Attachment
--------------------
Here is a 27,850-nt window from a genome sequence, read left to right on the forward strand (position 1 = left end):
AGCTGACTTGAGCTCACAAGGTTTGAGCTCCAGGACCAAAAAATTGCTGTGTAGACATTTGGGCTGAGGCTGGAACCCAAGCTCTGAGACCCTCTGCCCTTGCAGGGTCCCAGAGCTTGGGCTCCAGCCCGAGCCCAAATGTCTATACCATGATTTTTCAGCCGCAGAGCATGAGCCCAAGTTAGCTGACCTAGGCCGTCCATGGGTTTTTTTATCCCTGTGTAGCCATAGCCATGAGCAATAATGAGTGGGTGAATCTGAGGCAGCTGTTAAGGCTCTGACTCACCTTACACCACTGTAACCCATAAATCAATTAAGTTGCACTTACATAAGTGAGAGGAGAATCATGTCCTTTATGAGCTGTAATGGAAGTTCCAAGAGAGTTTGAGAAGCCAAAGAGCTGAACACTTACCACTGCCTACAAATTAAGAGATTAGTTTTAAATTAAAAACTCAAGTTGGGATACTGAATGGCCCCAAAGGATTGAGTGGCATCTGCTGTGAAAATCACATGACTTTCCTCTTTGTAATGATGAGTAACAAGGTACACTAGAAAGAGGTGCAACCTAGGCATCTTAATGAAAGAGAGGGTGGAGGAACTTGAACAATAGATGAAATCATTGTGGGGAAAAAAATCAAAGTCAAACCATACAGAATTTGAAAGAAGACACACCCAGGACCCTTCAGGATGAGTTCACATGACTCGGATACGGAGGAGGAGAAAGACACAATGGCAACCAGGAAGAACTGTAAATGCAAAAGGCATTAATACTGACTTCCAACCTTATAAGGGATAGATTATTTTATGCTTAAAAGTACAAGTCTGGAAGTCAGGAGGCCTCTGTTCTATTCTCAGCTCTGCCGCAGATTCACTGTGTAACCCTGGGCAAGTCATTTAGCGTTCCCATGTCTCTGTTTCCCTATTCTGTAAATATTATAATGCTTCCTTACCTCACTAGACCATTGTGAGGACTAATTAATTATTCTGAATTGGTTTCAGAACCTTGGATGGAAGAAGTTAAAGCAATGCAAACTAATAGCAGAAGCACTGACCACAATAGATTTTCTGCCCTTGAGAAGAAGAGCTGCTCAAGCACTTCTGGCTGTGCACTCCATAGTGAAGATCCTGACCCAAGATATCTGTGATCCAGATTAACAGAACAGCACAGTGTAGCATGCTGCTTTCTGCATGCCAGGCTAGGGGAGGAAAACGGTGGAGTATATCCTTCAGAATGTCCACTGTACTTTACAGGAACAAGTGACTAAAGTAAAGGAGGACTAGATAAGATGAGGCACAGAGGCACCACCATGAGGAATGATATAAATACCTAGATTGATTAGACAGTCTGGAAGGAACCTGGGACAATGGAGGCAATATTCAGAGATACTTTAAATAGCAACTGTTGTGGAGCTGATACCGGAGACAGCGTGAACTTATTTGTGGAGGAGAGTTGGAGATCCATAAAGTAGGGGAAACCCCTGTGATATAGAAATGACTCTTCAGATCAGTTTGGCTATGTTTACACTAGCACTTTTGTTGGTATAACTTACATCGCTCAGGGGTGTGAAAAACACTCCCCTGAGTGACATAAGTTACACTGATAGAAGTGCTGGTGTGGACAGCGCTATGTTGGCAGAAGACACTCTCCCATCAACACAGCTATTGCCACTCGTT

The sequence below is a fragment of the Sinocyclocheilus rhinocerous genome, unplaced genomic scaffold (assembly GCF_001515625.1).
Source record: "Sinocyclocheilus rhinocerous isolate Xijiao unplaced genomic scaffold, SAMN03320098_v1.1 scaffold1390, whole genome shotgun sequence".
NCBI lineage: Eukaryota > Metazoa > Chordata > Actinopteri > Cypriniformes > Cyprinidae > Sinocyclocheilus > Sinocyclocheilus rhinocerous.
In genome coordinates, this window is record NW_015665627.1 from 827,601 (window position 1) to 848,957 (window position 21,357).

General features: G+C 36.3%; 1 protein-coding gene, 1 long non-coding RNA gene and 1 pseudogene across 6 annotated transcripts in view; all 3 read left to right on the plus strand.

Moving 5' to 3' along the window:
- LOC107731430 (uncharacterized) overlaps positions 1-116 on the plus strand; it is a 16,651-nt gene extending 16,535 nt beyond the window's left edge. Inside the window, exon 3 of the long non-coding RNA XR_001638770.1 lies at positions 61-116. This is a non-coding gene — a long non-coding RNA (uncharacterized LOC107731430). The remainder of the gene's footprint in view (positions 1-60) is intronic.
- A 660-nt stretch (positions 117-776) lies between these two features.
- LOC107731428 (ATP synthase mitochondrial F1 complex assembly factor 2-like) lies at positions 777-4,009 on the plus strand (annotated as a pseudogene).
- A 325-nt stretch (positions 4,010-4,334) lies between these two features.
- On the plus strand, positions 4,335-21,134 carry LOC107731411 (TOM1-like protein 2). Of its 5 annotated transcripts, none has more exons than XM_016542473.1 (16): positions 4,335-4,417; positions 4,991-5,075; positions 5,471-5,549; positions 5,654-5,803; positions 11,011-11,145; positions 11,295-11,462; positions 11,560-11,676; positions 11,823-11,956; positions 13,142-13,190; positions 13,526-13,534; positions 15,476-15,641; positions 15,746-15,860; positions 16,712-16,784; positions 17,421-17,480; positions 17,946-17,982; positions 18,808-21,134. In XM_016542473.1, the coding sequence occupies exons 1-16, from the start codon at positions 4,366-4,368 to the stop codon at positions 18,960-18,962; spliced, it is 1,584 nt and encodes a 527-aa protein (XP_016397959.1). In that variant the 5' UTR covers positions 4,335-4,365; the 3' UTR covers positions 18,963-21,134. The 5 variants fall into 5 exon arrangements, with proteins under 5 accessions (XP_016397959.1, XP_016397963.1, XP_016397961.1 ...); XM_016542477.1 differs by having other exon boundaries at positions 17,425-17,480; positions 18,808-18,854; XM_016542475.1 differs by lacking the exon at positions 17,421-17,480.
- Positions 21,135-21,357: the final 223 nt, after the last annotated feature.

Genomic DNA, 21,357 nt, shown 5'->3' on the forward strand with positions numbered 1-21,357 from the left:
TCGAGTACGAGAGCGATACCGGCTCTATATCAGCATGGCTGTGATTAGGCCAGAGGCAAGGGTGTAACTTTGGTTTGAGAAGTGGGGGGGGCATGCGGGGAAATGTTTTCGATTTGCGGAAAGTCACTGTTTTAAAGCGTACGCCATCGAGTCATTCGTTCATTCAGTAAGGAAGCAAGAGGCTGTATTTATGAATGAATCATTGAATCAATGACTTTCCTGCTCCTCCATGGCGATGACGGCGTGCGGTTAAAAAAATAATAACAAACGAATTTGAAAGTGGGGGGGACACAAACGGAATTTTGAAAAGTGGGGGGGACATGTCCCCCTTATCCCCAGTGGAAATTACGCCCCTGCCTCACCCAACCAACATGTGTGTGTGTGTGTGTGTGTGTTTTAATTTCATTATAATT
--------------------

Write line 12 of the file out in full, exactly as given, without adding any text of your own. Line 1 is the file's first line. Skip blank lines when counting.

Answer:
- A 325-nt stretch (positions 4,010-4,334) lies between these two features.